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  #4041  
Old 03-26-2011, 09:54 PM
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Quote:
Originally Posted by Sister Morphine
I believe it's the shamrock, Tudor rose, thistle from Scotland and I believe something from Wales (not a leek, I hope!).

Somebody here called the Sweet Williams, I think! Good call. :)
Yes! And a 'bridal rose' anyone know what that is? It's exciting to hear more concrete details :)
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  #4042  
Old 03-26-2011, 10:15 PM
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Any thoughts by UK residents? Royal Wedding: over to the abbey now, with Fearne and Formula 1 man - Telegraph

Prince William Kate Middleton: Couple Choose Leicestershire Baker Fiona Cairns To Make Wedding Cake | UK News | Sky News

The royal couple has asked that the four national flowers of the British Isles – rose, thistle, shamrock and daffodil – feature in the icing design. ...

Kate Middleton has requested certain flowers be made from icing to express certain messages. Among her choices is the Bridal Rose meaning ‘happiness’, an acorn, symbolising strength and endurance and Lilly of the Valley, signifying sweetness and humility.


http://www.telegraph.co.uk/news/ukne...-revealed.html

The cake will be decorated with William and Kate's new cipher – thought to feature the couple's entwined initials – which will be officially released on their wedding day. ...

"It's multi-tiered, doesn't have colour – it's cream and white (icing) – and it's a traditional cake but also quite delicate and modern, all the tiers will have a different theme." ...

The cake designer, who lives in Leicestershire, said Kate made her feel relaxed when they met around six weeks ago at Clarence House to discuss ideas. She added: "She has guided us right from the beginning and has quite strong ideas. ...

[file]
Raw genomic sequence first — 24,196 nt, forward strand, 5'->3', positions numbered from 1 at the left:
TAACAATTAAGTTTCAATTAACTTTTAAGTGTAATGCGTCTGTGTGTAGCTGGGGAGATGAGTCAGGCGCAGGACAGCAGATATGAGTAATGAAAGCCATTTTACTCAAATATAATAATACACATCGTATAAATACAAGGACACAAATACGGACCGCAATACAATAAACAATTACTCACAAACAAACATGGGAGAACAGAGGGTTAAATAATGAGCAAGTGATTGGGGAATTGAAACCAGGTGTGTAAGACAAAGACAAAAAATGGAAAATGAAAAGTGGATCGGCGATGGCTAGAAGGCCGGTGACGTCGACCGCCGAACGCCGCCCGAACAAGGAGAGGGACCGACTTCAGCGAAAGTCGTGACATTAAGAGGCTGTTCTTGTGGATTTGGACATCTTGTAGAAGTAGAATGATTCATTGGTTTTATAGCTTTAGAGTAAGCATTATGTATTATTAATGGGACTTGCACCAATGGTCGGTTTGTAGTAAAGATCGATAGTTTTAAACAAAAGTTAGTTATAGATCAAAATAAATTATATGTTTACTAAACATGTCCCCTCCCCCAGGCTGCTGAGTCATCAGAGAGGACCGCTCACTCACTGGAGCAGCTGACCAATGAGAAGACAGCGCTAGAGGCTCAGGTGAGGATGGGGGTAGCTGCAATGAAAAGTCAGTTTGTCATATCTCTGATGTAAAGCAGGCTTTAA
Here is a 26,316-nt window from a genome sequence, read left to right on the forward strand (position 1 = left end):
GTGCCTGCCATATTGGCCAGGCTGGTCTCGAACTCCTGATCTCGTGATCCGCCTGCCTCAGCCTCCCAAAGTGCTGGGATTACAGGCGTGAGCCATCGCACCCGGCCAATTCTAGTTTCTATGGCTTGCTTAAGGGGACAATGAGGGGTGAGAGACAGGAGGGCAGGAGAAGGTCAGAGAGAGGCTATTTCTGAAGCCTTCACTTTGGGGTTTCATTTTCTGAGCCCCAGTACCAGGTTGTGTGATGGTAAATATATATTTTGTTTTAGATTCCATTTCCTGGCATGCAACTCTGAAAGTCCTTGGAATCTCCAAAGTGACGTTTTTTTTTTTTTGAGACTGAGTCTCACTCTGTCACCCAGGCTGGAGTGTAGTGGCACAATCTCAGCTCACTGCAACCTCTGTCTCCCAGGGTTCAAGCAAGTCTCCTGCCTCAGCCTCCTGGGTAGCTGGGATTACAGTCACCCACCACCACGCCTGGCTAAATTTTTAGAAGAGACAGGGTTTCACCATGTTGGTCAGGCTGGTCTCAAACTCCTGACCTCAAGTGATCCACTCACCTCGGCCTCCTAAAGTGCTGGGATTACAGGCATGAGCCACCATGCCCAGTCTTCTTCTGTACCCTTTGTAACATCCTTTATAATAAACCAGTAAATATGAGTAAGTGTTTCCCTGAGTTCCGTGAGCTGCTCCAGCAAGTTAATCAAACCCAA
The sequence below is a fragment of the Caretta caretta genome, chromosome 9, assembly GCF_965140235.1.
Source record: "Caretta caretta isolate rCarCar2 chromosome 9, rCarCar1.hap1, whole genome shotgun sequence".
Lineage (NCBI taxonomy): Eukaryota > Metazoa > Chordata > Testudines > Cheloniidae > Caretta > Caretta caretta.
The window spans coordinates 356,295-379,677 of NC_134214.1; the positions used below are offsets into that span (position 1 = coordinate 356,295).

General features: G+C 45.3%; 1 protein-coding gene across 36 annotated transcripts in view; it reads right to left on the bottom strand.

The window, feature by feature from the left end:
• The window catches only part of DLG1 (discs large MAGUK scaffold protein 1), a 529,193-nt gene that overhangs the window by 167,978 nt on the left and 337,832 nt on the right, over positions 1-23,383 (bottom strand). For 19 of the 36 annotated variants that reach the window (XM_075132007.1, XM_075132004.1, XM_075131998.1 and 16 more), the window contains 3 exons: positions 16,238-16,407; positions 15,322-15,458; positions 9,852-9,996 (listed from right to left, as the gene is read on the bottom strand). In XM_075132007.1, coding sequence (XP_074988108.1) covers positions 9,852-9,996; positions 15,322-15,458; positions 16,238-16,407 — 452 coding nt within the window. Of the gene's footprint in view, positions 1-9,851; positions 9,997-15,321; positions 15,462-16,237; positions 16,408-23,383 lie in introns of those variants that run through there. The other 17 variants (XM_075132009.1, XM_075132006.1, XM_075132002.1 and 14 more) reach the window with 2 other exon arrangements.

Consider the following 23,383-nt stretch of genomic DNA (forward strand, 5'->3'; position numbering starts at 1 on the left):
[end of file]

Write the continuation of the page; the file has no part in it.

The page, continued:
The businesswoman sent samples of different fruit cakes to William and Kate who chose their favourite and she has now started baking to allow the sweet treats the necessary four weeks to mature. It is thought that the finished product will be featured in the palace's picture gallery that is hung with priceless old masters. ...

Ms Cairns has been on a "sharp learning curve" since Kate asked her to incorporate flowers according to their meaning, something that was popular with the Victorians, who used the blooms to send secret messages. ...


Kate's also matching the cake to some of the architectural features in the room. She's very well prepared, thoughtful, creative and organized. I'm impressed. :)
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  #4043  
Old 03-26-2011, 10:25 PM
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Quote:
Originally Posted by Sister Morphine View Post
I believe it's the shamrock, Tudor rose, thistle from Scotland and I believe something from Wales (not a leek, I hope!).

Somebody here called the Sweet Williams, I think! Good call. :)
Shamrock, tudor rose, thistle and daffodil. Leeks have pretty flowers on them, but no they didn't make the cake.

There is the bridal rose, which symbolizes happiness, the oak and acorn – which is an architectural detail around the room where the cake will be – symbolizes strength and endurance. There is a lily of the valley, which symbolizes sweetness and humility, and ivy leaves, which symbolize marriage."

I like there seems to be some symbolism in the other blossoms too. I would love if the tudor rose, thistle and daffodils were part of the floral arrangements, since they are in the cake. Lilies of the valley are common in royal boquets.


As for dresses and flowers, in a lot of weddings flower girls seem to be in white and bridesmaids in other color. And perhaps even if their dresses are a light shade, maybe the flowers could be made to stand out a bit more. I am so hoping to see Kate go away from the British royal norm.
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  #4044  
Old 03-26-2011, 10:34 PM
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Quote:
Originally Posted by MRSJ View Post
Yes! And a 'bridal rose' anyone know what that is? It's exciting to hear more concrete details :)
I could be wrong, but I think a bridal rose is your standard rose. I was looking on rose sites, and I can't find anything referred to as a bridal rose. Though the tudor rose is the official floral symbol for the UK, a dark red rose is often used as well. It could just refer to that.